Senate passage of a school funding and accountability reform has led to a lot of media scrutiny of how lawmakers can finally resolve the lingering McCleary lawsuit. Opinions, as you might expect, are divided. And there’s a natural tendency to want to pick-and-choose among the proposals on offer. That’s to be expected; legislators will probably do something similar in trying to reach a compromise.
Let’s review what’s being said.
The Olympian editorial board finds some good in the Senate plan.
Republicans controlling the state Senate deserve credit for putting out a comprehensive plan for funding K-12 schools a week ago. The proposal has intriguing elements worth considering.
The GOP’s teacher-pay proposal includes a boost to $45,000 a year for starting teachers and a housing allowance for those teaching in high-rent areas.
Though the plan has serious flaws in the way it raises new K-12 funds, it does bring fresh ideas for allocating state funds for basic education.
Unfortunately the GOP plan replaces local voter-approved school property-tax levies with a statewide tax rate of $1.80 per $1,000 of property value. This cuts property taxes in rural areas but hikes the tax rates in areas with high property values. The plan acknowledges that another $700 million in state revenue is needed, but it doesn’t identify the source.
Clearly there are fairer ways to find revenues to bolster school funding and end the reliance on local levies for basic education costs.
It also looks like the Supreme Court can fade into the background, because its concerns have been addressed by all three sides. That’s a relief, because there were times when it looked as if Republicans were spoiling for a showdown.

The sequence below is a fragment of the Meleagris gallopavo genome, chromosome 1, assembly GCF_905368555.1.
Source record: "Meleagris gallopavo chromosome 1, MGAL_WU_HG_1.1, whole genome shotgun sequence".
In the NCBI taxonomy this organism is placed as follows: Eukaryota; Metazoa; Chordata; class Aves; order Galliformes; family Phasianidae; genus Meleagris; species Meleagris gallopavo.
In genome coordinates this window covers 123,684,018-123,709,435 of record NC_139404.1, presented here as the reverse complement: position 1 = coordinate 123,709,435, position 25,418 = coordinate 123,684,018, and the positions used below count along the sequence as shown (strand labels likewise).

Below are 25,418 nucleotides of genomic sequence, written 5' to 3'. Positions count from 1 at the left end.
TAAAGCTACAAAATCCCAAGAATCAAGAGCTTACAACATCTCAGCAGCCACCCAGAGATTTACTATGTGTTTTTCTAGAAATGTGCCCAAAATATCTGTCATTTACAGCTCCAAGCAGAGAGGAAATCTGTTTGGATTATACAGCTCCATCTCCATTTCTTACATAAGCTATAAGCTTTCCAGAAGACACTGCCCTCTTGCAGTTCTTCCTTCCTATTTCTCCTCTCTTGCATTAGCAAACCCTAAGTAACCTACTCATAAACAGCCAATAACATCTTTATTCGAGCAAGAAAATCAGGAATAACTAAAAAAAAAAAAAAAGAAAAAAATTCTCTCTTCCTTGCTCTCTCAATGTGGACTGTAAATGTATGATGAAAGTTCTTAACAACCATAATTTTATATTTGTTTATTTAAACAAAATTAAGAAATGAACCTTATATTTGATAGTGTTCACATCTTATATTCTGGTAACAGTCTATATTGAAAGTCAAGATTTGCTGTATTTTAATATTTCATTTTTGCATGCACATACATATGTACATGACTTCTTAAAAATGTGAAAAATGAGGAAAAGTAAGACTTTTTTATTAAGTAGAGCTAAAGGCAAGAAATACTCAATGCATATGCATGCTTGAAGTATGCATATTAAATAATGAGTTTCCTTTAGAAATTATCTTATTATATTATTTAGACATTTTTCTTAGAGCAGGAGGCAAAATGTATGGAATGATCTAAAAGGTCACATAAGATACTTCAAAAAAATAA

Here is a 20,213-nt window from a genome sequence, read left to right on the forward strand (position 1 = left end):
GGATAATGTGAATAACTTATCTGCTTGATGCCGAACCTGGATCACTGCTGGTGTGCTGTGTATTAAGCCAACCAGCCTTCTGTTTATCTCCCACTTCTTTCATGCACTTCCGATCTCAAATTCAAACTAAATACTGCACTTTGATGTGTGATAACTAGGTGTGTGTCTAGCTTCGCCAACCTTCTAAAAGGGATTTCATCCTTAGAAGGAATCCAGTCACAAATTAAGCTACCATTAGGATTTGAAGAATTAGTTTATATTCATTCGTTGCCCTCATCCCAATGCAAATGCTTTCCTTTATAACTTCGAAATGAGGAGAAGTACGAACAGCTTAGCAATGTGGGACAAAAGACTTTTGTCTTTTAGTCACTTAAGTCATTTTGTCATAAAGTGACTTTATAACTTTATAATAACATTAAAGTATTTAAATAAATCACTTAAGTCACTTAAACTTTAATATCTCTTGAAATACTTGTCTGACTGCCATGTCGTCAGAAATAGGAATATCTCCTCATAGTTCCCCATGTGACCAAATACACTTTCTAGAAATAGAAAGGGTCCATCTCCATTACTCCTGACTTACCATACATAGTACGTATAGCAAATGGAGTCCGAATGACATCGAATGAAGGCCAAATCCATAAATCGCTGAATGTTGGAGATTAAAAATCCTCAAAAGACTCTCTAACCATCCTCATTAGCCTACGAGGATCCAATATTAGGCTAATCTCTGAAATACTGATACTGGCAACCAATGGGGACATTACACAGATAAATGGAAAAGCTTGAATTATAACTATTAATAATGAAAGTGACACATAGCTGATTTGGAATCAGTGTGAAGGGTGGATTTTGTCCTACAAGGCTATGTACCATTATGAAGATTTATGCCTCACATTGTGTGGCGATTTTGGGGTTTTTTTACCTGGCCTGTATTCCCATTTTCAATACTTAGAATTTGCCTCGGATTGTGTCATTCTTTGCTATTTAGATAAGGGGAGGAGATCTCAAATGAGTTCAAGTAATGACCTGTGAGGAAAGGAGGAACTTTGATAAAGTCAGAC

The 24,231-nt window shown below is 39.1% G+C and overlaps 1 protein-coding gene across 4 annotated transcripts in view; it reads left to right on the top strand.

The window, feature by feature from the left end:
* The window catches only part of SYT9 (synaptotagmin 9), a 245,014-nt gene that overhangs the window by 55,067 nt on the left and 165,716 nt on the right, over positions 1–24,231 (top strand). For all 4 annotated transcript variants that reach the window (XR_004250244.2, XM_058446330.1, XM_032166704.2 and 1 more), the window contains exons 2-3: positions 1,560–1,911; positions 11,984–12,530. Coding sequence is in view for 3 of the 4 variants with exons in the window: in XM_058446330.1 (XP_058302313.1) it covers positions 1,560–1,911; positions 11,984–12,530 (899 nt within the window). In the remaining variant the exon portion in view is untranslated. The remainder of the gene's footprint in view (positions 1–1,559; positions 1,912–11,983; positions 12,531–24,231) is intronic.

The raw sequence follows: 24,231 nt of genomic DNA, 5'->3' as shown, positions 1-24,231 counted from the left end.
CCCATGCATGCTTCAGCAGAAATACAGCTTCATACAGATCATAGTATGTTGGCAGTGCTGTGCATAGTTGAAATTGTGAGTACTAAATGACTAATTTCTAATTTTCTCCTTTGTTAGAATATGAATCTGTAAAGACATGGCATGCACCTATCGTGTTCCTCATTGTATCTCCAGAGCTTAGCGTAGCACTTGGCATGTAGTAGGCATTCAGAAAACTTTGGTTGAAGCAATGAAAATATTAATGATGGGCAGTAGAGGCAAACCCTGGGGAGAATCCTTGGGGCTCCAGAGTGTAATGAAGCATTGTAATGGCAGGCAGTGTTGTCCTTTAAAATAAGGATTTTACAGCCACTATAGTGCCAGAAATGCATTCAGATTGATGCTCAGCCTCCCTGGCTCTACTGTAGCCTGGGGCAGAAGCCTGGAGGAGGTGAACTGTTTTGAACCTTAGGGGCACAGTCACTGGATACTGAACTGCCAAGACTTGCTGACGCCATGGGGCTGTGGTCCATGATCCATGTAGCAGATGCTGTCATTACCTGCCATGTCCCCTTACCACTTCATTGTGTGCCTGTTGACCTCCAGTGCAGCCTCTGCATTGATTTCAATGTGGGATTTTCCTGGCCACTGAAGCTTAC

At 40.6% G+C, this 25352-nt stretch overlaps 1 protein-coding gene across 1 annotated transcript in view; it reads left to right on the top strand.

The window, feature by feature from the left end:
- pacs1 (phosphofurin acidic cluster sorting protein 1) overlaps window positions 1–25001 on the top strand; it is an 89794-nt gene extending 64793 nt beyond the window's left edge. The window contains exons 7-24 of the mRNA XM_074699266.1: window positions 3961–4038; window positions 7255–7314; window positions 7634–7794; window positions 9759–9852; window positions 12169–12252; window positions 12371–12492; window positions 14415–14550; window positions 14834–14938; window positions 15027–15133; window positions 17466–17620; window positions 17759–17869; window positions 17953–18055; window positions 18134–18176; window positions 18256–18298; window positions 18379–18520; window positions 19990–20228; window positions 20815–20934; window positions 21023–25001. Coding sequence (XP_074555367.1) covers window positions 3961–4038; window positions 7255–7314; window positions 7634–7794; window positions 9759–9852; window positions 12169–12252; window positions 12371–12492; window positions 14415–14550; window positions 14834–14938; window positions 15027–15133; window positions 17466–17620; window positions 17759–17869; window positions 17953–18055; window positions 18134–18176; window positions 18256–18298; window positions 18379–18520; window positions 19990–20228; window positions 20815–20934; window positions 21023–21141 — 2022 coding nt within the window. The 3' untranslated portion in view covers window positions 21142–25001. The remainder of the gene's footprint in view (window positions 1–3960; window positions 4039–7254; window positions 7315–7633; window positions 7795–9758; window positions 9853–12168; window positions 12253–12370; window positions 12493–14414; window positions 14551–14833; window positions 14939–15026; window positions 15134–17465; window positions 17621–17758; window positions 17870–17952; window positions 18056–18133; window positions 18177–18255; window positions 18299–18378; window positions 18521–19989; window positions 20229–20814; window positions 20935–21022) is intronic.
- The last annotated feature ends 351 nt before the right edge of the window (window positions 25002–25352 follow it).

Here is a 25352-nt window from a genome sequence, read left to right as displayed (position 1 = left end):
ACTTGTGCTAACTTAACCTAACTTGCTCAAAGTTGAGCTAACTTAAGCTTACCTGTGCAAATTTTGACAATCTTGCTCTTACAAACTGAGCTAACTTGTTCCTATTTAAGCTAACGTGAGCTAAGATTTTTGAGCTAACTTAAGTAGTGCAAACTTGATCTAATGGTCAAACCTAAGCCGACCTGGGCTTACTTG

Legislative Republicans and Democrats need about $1.4 billion to $1.6 billion to finance their plans. Republicans say they can cover the costs with existing revenue. If that means cuts elsewhere in the state budget, then it’s important to know what those will be. Finding more than $1 billion in cuts won’t be easy.
We do like that Republicans would repeal the class-size initiative, which has proven to be impractical and unwise to fully fund. We don’t like the idea of sending the ultimate solution to the voters. A failed referendum would return the Legislature to square one, and the court’s deadline would be missed. Plus, the issue is far too complicated to be placed on the ballot. Just try reading one of these plans without background knowledge of the many moving parts.
But these are precisely the types of details that can be negotiated. The good news is that with three plans on the table, those talks can begin in earnest.
The Yakima Herald-Republic editorial board mostly likes the Senate plan.
…Senate Republicans, after some grumbling in the past about what some considered court overreach, have put forth a plan with many strengths: It puts the state on the road to funding a plan approved by the Legislature, which is the court’s goal; it helps ensure statewide equity by reducing reliance on local levies; it assures money to poorer districts in the way levy equalization does not while building on the equalization precedent; and it doesn’t place extra burden on the taxpayer.
As this lengthy debate focuses on the mechanics of funding education, legislators also must keep in mind that education is about outcomes. The provisions for equitable statewide funding, and the recognition that high-poverty districts may need extra resources, are steps toward assuring better outcomes for our students. That, in turn, will result in better outcomes for our entire state.
The Seattle Times editorial board is ready for lawmakers to “stop bickering” and reach a compromise.
Republicans and Democrats in the Legislature and the governor have all presented some interesting ideas but also some ridiculous ones. These ideas need to be debated and compromises reached, or the children in Chimacum using old science textbooks won’t get the education they deserve.
The final agreement must improve student achievement, create more budget transparency and establish strong accountability measures for how education dollars are spent.
The editorial goes on to list the 12 things the editorial board thinks should be included.
To help make sense of the various elements in play, we recommend Seattle Times reporter Neil Morton’s review of teacher compensation and this comparative analysis of the Republican and Democratic plans by Melissa Santos in The News Tribune.